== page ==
Many times during this week, I had conversations on the dynamics between customers and vendors with my buddies. These are all not connected thoughts, but let me type it here for some day in future, when some of it may make sense – at least to me 🙂
In B2B – Customers and Vendors are always strategizing to take advantage of each other. CRM and SRM are practically aimed at the same thing – find as much about your business partner so that you can gain an upper hand in the short term and long term transactions. B2C is similar – except, the SRM is mostly social in nature. I, as a consumer, cannot keep track of Vendors who will sell to me – so I trust social channels to give me a fair chance.
A common concern from customers is that vendor companies do not share information internally, so the customer has to redundantly provide data in transactions. This led to the big mantra of 360 degree view of customer – every company out there wanted this, and very few did get there. Customers would really like their vendors to do all they can to prevent redundant data entry etc, but they will cry bloody murder and sue the vendors if they think Vendor is storing “personal” information about them. The point is – it is not easy to do this, and technology is not always the limiting factor. Example : No sales person on a commission will enter “all” his account management information on a system where some one else can use it. Even if he did – in some countries, he cannot enter certain information that can identify you as a person. In some other countries, certain data needs to be stored in a server that resides locally in that country and so on. So, even if the vendor has the best CRM system in the world, there is no way of getting around it without serious overhaul of culture, human behavior, incentive schemes and the legal framework. In short, it ain’t happening any time soon in a meaningful way.
Customer will not always upgrade to the latest and greatest version of a product, unless they are forced into it somehow. However, they do expect 100% support of what they once bought and also want the vendor to continuously innovate. A lot of consumer software can do innovations much easier than enterprise software strictly because they are not tied to backward compatibility. If enterprise software can get to that paradigm, we have a prayer of expecting real innovation from vendors.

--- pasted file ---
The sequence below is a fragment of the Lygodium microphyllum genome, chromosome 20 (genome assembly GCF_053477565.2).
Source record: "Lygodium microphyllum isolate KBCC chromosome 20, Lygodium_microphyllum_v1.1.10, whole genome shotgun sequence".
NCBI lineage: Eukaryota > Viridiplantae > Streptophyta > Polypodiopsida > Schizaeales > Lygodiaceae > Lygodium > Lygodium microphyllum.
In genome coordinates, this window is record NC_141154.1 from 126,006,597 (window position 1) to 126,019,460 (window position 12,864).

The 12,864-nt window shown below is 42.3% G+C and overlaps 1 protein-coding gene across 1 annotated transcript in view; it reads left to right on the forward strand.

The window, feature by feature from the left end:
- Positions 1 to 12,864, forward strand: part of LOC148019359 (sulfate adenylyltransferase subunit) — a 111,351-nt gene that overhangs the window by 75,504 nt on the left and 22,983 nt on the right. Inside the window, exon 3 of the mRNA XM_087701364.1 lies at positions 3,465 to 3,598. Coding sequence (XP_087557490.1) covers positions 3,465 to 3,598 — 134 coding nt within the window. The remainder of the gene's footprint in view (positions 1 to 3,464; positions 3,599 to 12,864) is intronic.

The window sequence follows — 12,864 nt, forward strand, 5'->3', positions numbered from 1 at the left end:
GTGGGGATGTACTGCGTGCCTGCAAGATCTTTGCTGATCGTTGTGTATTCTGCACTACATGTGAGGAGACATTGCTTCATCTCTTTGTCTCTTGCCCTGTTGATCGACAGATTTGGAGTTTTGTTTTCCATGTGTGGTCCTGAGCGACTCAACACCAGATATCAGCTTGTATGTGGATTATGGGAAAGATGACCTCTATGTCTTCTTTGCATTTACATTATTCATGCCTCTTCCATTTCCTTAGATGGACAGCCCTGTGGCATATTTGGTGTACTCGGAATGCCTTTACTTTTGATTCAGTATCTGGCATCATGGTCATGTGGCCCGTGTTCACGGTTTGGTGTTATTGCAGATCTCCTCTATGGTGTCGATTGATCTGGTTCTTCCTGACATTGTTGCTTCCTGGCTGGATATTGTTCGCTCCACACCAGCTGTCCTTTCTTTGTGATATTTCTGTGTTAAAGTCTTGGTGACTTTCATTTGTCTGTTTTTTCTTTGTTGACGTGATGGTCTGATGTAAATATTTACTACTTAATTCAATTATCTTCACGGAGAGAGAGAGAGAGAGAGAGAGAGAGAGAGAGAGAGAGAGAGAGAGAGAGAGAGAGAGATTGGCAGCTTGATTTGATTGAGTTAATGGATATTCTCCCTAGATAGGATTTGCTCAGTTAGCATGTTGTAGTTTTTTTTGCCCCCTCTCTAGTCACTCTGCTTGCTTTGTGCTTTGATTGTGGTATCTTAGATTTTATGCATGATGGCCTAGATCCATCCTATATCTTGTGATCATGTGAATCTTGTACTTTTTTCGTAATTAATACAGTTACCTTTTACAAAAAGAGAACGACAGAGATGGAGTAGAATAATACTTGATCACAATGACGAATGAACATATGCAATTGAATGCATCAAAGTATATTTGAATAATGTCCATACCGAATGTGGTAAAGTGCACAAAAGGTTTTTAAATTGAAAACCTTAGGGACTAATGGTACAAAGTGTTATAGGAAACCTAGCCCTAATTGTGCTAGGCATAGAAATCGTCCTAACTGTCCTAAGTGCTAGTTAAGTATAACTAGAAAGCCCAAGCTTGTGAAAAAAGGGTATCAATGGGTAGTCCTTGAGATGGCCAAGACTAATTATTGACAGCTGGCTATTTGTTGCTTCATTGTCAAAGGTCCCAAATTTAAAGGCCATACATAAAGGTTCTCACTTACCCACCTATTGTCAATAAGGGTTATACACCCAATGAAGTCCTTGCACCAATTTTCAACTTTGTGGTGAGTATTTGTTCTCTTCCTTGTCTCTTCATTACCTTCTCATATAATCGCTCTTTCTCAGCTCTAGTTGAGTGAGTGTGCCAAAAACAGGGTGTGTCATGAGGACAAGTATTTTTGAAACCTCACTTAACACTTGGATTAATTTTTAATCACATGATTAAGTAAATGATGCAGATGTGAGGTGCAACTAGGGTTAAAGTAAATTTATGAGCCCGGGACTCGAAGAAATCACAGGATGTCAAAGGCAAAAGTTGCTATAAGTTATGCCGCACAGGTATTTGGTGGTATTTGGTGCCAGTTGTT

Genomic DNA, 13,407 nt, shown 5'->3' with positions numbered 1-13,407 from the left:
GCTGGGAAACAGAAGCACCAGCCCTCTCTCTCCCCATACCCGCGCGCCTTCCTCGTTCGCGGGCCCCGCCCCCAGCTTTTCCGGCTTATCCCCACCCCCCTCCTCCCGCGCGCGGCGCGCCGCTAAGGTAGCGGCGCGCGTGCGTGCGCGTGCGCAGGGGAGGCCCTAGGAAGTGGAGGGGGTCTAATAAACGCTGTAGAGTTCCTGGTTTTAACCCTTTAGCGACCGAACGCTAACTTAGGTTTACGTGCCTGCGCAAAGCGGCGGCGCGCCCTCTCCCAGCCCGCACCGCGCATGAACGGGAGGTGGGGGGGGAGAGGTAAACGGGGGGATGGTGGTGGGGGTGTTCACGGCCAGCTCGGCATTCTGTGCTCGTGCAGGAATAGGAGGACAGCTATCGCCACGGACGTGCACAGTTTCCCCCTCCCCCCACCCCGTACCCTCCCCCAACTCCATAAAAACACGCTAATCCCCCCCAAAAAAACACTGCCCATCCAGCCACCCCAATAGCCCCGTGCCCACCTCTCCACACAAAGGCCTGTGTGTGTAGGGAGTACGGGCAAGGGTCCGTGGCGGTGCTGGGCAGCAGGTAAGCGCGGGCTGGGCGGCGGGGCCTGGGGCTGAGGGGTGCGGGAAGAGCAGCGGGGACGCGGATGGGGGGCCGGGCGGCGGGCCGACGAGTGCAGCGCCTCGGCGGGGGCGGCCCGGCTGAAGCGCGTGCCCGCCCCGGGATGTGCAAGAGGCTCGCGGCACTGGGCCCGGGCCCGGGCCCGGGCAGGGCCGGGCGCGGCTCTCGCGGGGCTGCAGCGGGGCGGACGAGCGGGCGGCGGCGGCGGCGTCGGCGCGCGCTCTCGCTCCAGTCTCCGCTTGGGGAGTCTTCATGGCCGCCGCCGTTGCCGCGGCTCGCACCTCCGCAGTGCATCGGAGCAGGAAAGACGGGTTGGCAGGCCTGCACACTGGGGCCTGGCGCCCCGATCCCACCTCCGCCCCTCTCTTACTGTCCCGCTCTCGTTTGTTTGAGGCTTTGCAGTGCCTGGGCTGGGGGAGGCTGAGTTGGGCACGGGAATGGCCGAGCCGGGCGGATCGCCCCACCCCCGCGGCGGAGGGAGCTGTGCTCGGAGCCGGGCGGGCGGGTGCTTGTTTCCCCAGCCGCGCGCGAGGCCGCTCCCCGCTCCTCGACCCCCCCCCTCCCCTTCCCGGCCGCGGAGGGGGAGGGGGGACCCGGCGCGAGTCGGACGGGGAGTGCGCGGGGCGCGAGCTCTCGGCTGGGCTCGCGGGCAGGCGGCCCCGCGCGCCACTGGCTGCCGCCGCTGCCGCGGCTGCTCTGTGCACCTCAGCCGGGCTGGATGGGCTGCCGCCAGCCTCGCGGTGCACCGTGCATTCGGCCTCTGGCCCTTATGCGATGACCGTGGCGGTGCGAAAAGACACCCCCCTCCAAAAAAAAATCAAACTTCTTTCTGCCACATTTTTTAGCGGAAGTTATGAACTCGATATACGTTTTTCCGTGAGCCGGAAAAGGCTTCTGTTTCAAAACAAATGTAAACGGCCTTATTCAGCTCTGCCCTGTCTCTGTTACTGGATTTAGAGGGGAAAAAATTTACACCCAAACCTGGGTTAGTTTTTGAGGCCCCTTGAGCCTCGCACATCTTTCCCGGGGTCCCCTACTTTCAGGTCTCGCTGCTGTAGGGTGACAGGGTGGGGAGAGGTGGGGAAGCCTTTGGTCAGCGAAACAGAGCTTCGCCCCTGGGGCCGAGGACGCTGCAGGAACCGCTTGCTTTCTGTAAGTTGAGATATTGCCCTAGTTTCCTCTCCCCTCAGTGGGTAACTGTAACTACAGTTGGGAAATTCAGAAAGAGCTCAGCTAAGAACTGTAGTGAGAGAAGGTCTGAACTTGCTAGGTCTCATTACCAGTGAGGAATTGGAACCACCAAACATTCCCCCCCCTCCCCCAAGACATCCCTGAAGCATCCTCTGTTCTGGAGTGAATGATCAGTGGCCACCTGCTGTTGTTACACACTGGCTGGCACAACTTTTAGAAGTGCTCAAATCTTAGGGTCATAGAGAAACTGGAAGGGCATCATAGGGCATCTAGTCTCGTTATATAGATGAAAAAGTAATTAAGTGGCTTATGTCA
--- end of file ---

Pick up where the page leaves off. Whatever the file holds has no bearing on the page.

Bottom line – customer wants to pay the least possible money and expect the vendor to be there for them for ever and ever. Vendors on the other hand would like to be constantly paid for what they do, usually via a maintenance fee .
Neither customer nor vendor will let go of their profit motive. But here is the thing – vendor can quantify the profit better than customer. Vendor knows cost and revenue. Customer knows the cost in most vases – but in most cases , customers have to guess or approximate the value. Due to this – Customers can fairly guess what margins a vendor has, where as the Vendor cannot guess well in most cases on what is the exact value a customer gets, since the customers themselves cannot figure this out easily. In those cases where customers and vendors know each other to a good extent, the chance of making a deal is much higher. In my opinion, this is also why some customers and vendors stick by each other although they both term each other as difficult. Known devils are generally better than the unknown ones 🙂
And finally – business is always done between people. They represent companies – but they still are people who need to feel comfortable dealing with each other. A lot of attributes of these people get attributed to the companies they represent. So when you hear things like “that Vendor is hard to work with” or “that customer is cheap” or “that company only does on-premises, never on-demand” – most often, it just refers to one person, or a very small group within that company. But at an abstract level – especially when used as part of aggregate data – these nuances get lost, and we reach very wrong conclusions.
That is it – end of my rant. It is time to start the weekend.